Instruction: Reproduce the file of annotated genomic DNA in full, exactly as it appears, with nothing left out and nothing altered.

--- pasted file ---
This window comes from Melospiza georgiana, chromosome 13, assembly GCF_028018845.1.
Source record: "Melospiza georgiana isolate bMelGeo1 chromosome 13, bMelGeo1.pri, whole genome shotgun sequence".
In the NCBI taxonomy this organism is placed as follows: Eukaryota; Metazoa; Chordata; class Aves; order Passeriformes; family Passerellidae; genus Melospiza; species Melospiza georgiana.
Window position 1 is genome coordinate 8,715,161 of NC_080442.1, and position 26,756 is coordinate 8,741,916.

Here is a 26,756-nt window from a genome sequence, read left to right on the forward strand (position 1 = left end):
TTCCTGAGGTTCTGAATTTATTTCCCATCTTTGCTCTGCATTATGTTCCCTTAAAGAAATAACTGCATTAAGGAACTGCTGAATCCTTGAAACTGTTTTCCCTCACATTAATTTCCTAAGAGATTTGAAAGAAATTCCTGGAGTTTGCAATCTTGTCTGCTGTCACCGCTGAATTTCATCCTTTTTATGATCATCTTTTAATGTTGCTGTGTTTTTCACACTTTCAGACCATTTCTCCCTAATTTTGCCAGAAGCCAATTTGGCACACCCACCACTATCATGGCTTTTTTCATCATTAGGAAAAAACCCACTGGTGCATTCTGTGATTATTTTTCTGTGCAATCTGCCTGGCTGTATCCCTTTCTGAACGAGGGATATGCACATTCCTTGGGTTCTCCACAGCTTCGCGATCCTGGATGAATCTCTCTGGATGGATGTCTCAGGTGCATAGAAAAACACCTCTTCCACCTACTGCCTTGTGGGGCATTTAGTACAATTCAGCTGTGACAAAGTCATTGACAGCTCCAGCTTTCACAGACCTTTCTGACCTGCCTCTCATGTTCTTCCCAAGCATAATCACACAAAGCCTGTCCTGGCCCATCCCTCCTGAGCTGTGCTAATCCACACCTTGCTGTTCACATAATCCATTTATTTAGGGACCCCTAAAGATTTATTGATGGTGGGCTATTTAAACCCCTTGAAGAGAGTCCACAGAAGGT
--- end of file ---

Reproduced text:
This window comes from Melospiza georgiana, chromosome 13, assembly GCF_028018845.1.
Source record: "Melospiza georgiana isolate bMelGeo1 chromosome 13, bMelGeo1.pri, whole genome shotgun sequence".
In the NCBI taxonomy this organism is placed as follows: Eukaryota; Metazoa; Chordata; class Aves; order Passeriformes; family Passerellidae; genus Melospiza; species Melospiza georgiana.
Window position 1 is genome coordinate 8,715,161 of NC_080442.1, and position 26,756 is coordinate 8,741,916.

Here is a 26,756-nt window from a genome sequence, read left to right on the forward strand (position 1 = left end):
TTCCTGAGGTTCTGAATTTATTTCCCATCTTTGCTCTGCATTATGTTCCCTTAAAGAAATAACTGCATTAAGGAACTGCTGAATCCTTGAAACTGTTTTCCCTCACATTAATTTCCTAAGAGATTTGAAAGAAATTCCTGGAGTTTGCAATCTTGTCTGCTGTCACCGCTGAATTTCATCCTTTTTATGATCATCTTTTAATGTTGCTGTGTTTTTCACACTTTCAGACCATTTCTCCCTAATTTTGCCAGAAGCCAATTTGGCACACCCACCACTATCATGGCTTTTTTCATCATTAGGAAAAAACCCACTGGTGCATTCTGTGATTATTTTTCTGTGCAATCTGCCTGGCTGTATCCCTTTCTGAACGAGGGATATGCACATTCCTTGGGTTCTCCACAGCTTCGCGATCCTGGATGAATCTCTCTGGATGGATGTCTCAGGTGCATAGAAAAACACCTCTTCCACCTACTGCCTTGTGGGGCATTTAGTACAATTCAGCTGTGACAAAGTCATTGACAGCTCCAGCTTTCACAGACCTTTCTGACCTGCCTCTCATGTTCTTCCCAAGCATAATCACACAAAGCCTGTCCTGGCCCATCCCTCCTGAGCTGTGCTAATCCACACCTTGCTGTTCACATAATCCATTTATTTAGGGACCCCTAAAGATTTATTGATGGTGGGCTATTTAAACCCCTTGAAGAGAGTCCACAGAAGGT